In a chaotic environment where Kurdish forces and international NGOs have found themselves stretched to their limits, even getting an accurate count of the children is difficult. Few children have identification papers, meaning aid agencies are reliant on what people in the camp tell them. “You can never tell if the information given to us is actually factual or not,” said Sara Al Zawqari, spokesperson for the International Committee of the Red Cross (ICRC) who visited Al Hol recently.
There are at least 6,972 foreign children at Al Hol camp, according to Save the Children. Of those, 3,397 are under five years old. They represent more than 40 nationalities, not including Iraqis, who the organisation counted separately. Among them are 355 unaccompanied children.
So far, western governments have been slow to repatriate their children or refused their return outright.
Germany has repatriated fewer than 10 children, the country's foreign ministry said on April 5. Last month, France repatriated five orphaned children, and is dealing with other returns on a case-by-case basis.
The British government insists that the camps where children are held are too dangerous to reach. But the ICRC says it is willing to help repatriate children if it receives an official request.
Australian Prime Minister Scott Morrison said last month that he would not send officials to help repatriate three orphaned Australian children. “I’m not going to put one Australian life at risk to try and extract people from these dangerous situations,” Mr Morrison told reporters.
Last month, the Danish government announced that it will not recognise the children of ISIS members as Danish nationals. “They are born to parents who have turned their backs on Denmark, and therefore should not belong in Denmark,” Integration Minister Inger Stojberg told Danish Radio.
It is a situation that has outraged humanitarian actors.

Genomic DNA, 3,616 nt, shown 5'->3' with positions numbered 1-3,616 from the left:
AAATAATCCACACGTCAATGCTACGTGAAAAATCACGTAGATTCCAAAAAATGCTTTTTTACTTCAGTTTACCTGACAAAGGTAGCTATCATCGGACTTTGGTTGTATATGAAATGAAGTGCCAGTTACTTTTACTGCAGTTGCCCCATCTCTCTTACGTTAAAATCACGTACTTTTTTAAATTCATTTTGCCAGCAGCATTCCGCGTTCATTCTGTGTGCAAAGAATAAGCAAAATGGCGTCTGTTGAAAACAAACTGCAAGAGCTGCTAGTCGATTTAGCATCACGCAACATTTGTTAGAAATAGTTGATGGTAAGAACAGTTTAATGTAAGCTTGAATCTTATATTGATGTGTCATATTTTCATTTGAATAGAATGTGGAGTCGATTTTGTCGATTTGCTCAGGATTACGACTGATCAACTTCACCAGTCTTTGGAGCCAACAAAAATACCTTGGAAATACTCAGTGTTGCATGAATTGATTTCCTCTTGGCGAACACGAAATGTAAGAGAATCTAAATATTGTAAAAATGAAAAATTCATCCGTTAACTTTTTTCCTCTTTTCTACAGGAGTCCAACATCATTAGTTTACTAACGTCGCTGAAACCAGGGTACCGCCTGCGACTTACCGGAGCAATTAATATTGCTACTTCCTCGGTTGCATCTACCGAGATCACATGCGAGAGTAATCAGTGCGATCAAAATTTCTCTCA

“No child should be left to die slowly from a preventable disease or have their future written off when their life has barely begun,” Helle Thorning-Schmidt, former Danish prime minister and chief executive of Save the Children, said last month.
“Governments around the world must step up and take responsibility for the lives of children of their respective nationalities.”
After visiting Al Hol in March, the ICRC’s Fabrizio Carboni described the overcrowded camp as an apocalyptic scene. “We’re leaving hundreds of obviously innocent children there,” the agency’s regional director for the Middle East said. “Hundreds of kids are alone in this hellish place.”
He had a message for foreign governments whose citizens are languishing in the camp: “What have these kids done? Nothing… For states who have nationals in Al Hol: you have to remember the best interests of these children.”
The repatriation of foreign children needs to be accelerated, Kurdish authorities say. "Huge numbers of kids need rehabilitation," the Kurdish administration's top foreign affairs official AbdulKarim Omar said, adding that his administration lacked the resources to do so. "If not, they are ticking time bombs."
Save the Children has been working in the camps for the past year and a half and the group’s Syria director Sonia Khush says she is disappointed by the lack of interest in saving the most innocent of ISIS’ victims.
"We were hoping that governments would be more proactive with taking these children back but that hasn't really happened," Ms Khush told The National. "I appeal to foreign governments to enable these children to have a normal life back home, they are victims and they've done nothing wrong. They have rights just like other citizens do."
With appropriate help, these children can be saved, Juliette Touma, Unicef’s head of communications for the Middle East region, says.
“The good thing about this story is that there is hope,” she said. “If they are given the assistance they need, they can recover.”